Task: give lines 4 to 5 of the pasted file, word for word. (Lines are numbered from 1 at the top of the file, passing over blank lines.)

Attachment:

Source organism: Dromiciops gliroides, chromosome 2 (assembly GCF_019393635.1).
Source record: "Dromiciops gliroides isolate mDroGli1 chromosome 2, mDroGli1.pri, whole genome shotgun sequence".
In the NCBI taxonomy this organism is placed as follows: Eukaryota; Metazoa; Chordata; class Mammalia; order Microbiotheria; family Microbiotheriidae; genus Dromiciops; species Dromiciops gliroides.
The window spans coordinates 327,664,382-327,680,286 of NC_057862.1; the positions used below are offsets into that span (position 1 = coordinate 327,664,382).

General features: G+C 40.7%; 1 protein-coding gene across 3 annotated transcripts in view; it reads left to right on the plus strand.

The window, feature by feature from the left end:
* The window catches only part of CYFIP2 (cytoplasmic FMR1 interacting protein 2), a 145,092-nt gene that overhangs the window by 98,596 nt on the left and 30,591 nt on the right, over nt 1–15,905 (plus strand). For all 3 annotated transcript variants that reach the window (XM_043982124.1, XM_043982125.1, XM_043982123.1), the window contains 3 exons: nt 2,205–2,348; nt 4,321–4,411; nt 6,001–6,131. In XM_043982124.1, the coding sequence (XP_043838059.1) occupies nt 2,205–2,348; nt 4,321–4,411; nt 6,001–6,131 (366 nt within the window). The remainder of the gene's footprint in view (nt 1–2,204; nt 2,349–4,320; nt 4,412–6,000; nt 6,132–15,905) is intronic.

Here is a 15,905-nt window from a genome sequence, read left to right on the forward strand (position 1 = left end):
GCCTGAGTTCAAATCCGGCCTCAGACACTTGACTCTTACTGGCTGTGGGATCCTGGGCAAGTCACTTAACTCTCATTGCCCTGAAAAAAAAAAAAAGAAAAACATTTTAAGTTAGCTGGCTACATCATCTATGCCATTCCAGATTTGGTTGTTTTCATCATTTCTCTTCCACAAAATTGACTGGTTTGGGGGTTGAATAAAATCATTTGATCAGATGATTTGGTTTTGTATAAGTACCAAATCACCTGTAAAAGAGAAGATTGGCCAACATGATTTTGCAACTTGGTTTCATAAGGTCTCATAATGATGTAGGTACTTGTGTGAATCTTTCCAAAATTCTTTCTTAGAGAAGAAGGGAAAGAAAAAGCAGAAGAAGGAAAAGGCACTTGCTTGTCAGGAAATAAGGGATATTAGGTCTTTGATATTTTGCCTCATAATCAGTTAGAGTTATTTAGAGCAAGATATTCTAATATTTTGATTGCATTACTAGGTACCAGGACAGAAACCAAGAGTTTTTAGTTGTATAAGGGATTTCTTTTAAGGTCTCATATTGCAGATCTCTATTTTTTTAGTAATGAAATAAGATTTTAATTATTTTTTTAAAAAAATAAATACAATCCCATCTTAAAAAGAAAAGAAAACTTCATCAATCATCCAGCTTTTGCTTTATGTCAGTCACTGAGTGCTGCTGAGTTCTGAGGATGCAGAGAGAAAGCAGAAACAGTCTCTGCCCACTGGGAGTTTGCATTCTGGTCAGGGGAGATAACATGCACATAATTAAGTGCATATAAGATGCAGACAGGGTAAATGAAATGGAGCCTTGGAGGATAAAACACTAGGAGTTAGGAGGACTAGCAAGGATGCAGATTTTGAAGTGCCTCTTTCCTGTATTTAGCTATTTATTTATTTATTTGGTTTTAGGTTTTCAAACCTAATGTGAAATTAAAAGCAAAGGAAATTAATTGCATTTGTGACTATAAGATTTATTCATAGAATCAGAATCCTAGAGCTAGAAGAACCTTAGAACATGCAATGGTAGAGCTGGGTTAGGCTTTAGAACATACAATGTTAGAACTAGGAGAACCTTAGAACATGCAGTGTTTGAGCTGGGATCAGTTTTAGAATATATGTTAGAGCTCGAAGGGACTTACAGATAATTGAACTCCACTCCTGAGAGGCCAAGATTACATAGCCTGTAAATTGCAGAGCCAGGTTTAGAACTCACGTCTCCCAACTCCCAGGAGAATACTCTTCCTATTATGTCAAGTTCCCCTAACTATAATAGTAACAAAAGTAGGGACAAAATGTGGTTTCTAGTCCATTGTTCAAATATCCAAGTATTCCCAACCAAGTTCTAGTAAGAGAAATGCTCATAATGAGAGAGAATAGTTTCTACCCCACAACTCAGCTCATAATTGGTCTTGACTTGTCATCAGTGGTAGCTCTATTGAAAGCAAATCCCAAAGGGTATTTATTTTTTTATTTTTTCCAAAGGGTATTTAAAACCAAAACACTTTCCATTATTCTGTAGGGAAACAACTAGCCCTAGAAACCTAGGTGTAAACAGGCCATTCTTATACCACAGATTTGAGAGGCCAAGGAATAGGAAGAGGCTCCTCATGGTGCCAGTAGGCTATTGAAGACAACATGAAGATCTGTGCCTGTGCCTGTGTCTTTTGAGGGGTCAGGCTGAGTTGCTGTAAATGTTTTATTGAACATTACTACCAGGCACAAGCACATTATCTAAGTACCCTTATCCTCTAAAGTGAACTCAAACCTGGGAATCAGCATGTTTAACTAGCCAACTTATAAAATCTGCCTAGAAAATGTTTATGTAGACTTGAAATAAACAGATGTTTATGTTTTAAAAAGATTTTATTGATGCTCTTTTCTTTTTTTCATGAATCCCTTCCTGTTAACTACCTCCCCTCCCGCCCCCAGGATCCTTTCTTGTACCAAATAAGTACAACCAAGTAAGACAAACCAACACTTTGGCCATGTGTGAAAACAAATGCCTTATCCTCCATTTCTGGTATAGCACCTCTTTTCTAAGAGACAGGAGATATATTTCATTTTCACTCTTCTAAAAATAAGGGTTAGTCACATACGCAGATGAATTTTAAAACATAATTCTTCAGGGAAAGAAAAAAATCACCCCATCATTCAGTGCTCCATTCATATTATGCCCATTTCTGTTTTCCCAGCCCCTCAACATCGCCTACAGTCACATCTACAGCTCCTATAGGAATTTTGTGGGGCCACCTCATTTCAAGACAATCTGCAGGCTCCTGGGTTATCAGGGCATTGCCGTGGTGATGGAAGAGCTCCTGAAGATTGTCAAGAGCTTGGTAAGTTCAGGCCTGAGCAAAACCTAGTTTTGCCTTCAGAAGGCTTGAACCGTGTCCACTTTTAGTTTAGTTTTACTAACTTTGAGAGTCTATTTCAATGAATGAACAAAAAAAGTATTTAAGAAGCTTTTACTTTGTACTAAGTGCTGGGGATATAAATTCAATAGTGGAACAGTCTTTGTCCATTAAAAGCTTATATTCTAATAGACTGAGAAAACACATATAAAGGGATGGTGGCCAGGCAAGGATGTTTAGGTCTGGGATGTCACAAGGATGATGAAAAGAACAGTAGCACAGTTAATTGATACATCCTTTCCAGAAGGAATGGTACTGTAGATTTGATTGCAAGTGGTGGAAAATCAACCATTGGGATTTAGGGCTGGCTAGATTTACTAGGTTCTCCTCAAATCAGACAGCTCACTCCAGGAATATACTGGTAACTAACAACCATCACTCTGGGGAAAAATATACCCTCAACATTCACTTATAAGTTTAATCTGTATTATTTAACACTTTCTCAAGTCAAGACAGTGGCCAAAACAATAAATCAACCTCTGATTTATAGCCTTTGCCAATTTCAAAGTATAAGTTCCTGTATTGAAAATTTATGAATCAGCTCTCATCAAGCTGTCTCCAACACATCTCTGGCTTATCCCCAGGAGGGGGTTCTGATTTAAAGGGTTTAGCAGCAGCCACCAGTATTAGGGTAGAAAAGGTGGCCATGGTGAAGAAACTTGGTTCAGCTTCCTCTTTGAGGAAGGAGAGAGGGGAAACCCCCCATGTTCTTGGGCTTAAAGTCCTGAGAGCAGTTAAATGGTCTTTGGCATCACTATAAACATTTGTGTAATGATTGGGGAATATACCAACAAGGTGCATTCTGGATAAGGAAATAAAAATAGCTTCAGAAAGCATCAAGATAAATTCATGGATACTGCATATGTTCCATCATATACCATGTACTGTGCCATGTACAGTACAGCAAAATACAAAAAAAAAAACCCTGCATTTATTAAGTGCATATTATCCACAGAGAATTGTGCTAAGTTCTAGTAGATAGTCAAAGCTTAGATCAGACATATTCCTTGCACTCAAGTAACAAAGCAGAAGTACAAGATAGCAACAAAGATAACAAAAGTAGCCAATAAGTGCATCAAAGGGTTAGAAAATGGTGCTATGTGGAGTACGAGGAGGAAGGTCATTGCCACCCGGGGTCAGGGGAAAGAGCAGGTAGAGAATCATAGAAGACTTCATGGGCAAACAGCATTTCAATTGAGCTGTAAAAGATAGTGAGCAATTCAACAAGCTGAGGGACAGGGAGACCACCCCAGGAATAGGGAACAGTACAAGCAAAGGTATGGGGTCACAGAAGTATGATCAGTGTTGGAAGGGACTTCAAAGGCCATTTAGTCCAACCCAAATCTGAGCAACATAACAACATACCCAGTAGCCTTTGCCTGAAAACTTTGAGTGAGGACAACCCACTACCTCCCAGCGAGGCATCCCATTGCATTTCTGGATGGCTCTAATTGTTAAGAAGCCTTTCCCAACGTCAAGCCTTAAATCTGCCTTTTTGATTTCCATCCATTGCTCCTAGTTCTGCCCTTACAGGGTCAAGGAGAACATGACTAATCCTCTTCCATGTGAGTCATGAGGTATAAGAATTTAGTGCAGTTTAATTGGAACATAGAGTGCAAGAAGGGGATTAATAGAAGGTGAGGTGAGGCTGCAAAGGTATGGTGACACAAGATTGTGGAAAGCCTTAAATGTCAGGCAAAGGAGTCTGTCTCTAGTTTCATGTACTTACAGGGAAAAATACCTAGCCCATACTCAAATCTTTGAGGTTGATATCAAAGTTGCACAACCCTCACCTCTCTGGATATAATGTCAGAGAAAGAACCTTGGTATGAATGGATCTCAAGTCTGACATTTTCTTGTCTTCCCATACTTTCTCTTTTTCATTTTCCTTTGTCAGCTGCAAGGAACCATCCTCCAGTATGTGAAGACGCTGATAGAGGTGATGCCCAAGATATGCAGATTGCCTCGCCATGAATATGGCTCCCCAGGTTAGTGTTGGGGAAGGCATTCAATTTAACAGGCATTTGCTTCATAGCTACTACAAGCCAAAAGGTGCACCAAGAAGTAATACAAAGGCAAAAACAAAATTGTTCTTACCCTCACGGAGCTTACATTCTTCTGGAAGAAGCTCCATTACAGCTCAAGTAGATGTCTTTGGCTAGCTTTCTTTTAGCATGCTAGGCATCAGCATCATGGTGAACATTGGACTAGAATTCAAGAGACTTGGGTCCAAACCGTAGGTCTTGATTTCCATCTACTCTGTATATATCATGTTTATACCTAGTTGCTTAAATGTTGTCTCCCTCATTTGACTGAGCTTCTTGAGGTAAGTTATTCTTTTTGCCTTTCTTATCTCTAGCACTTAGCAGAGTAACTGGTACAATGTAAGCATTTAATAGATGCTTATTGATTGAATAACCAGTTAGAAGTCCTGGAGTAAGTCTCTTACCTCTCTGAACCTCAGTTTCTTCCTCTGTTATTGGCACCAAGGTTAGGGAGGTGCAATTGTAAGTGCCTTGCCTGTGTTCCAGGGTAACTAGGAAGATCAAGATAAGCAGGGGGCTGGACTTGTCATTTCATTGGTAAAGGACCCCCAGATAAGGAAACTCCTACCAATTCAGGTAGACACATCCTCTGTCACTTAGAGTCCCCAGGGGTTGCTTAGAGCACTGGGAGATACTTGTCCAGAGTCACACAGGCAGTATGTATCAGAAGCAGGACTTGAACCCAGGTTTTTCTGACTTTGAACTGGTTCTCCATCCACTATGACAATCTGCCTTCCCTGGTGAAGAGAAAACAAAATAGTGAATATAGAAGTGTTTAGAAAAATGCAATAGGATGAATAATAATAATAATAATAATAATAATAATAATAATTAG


The window spans coordinates 327,664,382-327,680,286 of NC_057862.1; the positions used below are offsets into that span (position 1 = coordinate 327,664,382).

General features: G+C 40.7%; 1 protein-coding gene across 3 annotated transcripts in view; it reads left to right on the plus strand.